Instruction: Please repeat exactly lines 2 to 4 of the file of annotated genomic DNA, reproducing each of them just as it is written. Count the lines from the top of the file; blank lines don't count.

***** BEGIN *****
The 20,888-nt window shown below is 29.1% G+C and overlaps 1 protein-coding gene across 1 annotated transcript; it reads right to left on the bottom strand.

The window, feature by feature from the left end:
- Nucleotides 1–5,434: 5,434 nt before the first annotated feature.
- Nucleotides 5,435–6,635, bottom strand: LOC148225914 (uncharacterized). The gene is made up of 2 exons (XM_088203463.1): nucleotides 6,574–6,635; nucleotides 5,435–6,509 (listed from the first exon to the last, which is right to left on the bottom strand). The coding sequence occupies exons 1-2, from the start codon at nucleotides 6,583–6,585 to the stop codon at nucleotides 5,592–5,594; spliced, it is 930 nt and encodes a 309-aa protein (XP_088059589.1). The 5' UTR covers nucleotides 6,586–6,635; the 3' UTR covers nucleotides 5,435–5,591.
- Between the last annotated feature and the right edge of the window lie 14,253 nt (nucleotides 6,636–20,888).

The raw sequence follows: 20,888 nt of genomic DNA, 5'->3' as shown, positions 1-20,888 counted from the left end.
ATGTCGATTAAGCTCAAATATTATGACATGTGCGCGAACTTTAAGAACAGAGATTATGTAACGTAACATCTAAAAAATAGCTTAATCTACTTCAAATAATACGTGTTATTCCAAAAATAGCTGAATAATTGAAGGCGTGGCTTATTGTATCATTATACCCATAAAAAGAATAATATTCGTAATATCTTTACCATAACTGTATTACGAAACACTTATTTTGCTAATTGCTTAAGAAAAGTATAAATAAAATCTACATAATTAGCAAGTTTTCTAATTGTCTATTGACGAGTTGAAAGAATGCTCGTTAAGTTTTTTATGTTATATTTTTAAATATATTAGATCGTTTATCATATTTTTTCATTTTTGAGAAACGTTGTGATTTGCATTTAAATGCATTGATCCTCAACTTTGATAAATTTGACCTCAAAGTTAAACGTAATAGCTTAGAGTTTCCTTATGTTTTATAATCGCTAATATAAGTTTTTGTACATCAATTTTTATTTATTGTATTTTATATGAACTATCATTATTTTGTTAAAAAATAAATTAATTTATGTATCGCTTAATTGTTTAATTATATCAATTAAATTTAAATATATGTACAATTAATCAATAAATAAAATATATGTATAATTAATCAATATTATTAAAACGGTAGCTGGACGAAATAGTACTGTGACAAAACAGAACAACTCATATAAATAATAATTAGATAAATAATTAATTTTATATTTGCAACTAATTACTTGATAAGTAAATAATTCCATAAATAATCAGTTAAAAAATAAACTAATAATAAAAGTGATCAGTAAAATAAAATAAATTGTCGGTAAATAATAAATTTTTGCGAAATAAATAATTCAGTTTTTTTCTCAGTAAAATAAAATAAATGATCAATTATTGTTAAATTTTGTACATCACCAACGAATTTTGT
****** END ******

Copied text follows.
The window, feature by feature from the left end:
- Nucleotides 1–5,434: 5,434 nt before the first annotated feature.
- Nucleotides 5,435–6,635, bottom strand: LOC148225914 (uncharacterized). The gene is made up of 2 exons (XM_088203463.1): nucleotides 6,574–6,635; nucleotides 5,435–6,509 (listed from the first exon to the last, which is right to left on the bottom strand). The coding sequence occupies exons 1-2, from the start codon at nucleotides 6,583–6,585 to the stop codon at nucleotides 5,592–5,594; spliced, it is 930 nt and encodes a 309-aa protein (XP_088059589.1). The 5' UTR covers nucleotides 6,586–6,635; the 3' UTR covers nucleotides 5,435–5,591.